Gers, a magical land in the Acquataine

France has finally rolled out a good vaccine program, we are both fully vaccinated and ready to travel. One of the areas close to our home in Bordeaux is the Gers region. The area is best known for its Armagnac, and historically as an area quite active during the 100 Years War with England and after that the Religious Wars. The story of The Three Musketeers ( Les Trois Mousquetaires) by A. Dumas originates in this region with D’Artagnan leaving home to join the musketeers. Thus appropriately, in the plaza in front of the Cathedral is the locally famous statue of the group.

D’Artagnan, Athos, Aramis, and Porthos bigger than life.

The center part of the city is a mixture of some half timbered houses mixed with old ( just not as old as the half timbered buildings. Many are in need of some maintenance like painting the shutters, but again we have been experiencing a two year lockdown and many business were closed. I am certain this will all be cleaned up in the near future.

Shops on ground floor, living quarters above. Typical of most French villages.

The strongest impression one gets is how powerful the Catholic church was during these times of War. The Cathedral, Cloister and the Bishop’s Castles are all basically connected and take up a very large segment of the town center of Condom. The Cathedral located in the center of the town, with the above mentioned buildings wrapping around to the left of the main building. Far from the largest cathedral we have visited, it is still very beautiful and interesting.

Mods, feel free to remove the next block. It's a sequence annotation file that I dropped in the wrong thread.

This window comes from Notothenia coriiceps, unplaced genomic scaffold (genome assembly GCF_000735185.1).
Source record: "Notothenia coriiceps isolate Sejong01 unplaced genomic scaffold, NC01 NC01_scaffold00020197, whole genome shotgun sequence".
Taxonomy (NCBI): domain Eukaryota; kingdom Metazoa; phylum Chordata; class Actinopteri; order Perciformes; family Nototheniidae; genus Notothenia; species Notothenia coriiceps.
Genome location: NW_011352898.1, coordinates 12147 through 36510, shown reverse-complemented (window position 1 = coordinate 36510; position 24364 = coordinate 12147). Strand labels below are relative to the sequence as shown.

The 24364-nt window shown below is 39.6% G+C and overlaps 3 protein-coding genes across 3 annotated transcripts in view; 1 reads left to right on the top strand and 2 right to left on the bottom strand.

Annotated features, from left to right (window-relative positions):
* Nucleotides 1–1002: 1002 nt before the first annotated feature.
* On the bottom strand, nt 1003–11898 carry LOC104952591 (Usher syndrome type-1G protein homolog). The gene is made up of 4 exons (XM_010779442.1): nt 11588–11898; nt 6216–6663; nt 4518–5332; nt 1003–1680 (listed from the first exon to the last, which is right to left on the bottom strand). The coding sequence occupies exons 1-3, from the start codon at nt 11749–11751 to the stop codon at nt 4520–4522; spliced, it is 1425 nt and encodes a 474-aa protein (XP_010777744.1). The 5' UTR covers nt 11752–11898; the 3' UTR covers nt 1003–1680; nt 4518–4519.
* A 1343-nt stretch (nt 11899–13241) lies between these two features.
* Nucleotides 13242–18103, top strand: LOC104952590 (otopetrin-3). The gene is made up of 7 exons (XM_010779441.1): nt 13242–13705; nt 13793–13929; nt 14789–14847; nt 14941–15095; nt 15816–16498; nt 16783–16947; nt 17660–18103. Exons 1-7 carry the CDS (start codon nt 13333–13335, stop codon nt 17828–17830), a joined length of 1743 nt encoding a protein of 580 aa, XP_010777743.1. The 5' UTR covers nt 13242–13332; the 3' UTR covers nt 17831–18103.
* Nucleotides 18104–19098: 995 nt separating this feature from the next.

Main Alter, side view and the pulpit. All carved in Stone. Many we have seen are carved from wood.

The Cloister is very large with access from several sides. Today it is used for concerts and other events. In our case, it was being set up so our access was limited. Still impressive for its size, compared to the Cathedral.

The top photo is the side entrance to the Cloisters, the lower is the courtyard of the Bishop’s castle. This building houses the Armagnac Museum. The museum is worth the while to visit, plus it is free. One very impressive piece of equipment was a huge wine press. So large in fact that it was difficult to photograph in the space. Two of the long arms used to work the press were actually complete trunks of very large trees. Maybe 30 feet long if not larger than that.

For us this was meant to be a relaxing trip, with several short trips from our B&B. I have to be honest, we loved the place so much we hung around too many hours, but so worth the time.

Les Bruhasses is a wonderfully restored mansion, on several acres of manicured and beautifully planted grounds. The owners, Helene and Jean are wonderful people. One of the best experiences we have enjoyed in many years.